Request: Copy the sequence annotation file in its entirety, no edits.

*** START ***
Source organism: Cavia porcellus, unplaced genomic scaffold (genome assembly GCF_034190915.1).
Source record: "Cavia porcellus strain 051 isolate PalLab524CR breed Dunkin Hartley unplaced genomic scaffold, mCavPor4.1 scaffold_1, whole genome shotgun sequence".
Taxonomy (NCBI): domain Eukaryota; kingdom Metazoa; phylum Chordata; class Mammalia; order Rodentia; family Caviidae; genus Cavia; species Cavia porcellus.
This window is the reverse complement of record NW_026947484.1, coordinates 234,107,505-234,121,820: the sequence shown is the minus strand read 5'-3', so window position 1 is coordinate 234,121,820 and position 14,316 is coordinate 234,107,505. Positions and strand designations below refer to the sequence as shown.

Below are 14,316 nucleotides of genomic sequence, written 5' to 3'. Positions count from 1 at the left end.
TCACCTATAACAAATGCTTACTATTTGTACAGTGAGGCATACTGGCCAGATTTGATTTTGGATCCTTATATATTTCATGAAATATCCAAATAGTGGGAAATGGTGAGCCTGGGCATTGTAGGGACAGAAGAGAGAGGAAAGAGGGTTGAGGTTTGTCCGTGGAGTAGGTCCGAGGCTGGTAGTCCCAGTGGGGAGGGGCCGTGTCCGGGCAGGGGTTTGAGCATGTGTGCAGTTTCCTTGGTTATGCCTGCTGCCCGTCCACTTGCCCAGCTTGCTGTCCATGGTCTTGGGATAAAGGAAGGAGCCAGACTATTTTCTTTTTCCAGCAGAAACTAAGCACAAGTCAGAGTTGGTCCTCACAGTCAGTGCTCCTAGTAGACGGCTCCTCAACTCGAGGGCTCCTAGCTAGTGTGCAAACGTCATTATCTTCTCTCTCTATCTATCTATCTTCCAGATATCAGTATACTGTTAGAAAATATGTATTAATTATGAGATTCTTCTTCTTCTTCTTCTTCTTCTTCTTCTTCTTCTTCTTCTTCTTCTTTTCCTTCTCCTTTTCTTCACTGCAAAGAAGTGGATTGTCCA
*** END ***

Source organism: Cavia porcellus, unplaced genomic scaffold (genome assembly GCF_034190915.1).
Source record: "Cavia porcellus strain 051 isolate PalLab524CR breed Dunkin Hartley unplaced genomic scaffold, mCavPor4.1 scaffold_1, whole genome shotgun sequence".
Taxonomy (NCBI): domain Eukaryota; kingdom Metazoa; phylum Chordata; class Mammalia; order Rodentia; family Caviidae; genus Cavia; species Cavia porcellus.
This window is the reverse complement of record NW_026947484.1, coordinates 234,107,505-234,121,820: the sequence shown is the minus strand read 5'-3', so window position 1 is coordinate 234,121,820 and position 14,316 is coordinate 234,107,505. Positions and strand designations below refer to the sequence as shown.

Below are 14,316 nucleotides of genomic sequence, written 5' to 3'. Positions count from 1 at the left end.
TCACCTATAACAAATGCTTACTATTTGTACAGTGAGGCATACTGGCCAGATTTGATTTTGGATCCTTATATATTTCATGAAATATCCAAATAGTGGGAAATGGTGAGCCTGGGCATTGTAGGGACAGAAGAGAGAGGAAAGAGGGTTGAGGTTTGTCCGTGGAGTAGGTCCGAGGCTGGTAGTCCCAGTGGGGAGGGGCCGTGTCCGGGCAGGGGTTTGAGCATGTGTGCAGTTTCCTTGGTTATGCCTGCTGCCCGTCCACTTGCCCAGCTTGCTGTCCATGGTCTTGGGATAAAGGAAGGAGCCAGACTATTTTCTTTTTCCAGCAGAAACTAAGCACAAGTCAGAGTTGGTCCTCACAGTCAGTGCTCCTAGTAGACGGCTCCTCAACTCGAGGGCTCCTAGCTAGTGTGCAAACGTCATTATCTTCTCTCTCTATCTATCTATCTTCCAGATATCAGTATACTGTTAGAAAATATGTATTAATTATGAGATTCTTCTTCTTCTTCTTCTTCTTCTTCTTCTTCTTCTTCTTCTTCTTCTTTTCCTTCTCCTTTTCTTCACTGCAAAGAAGTGGATTGTCCA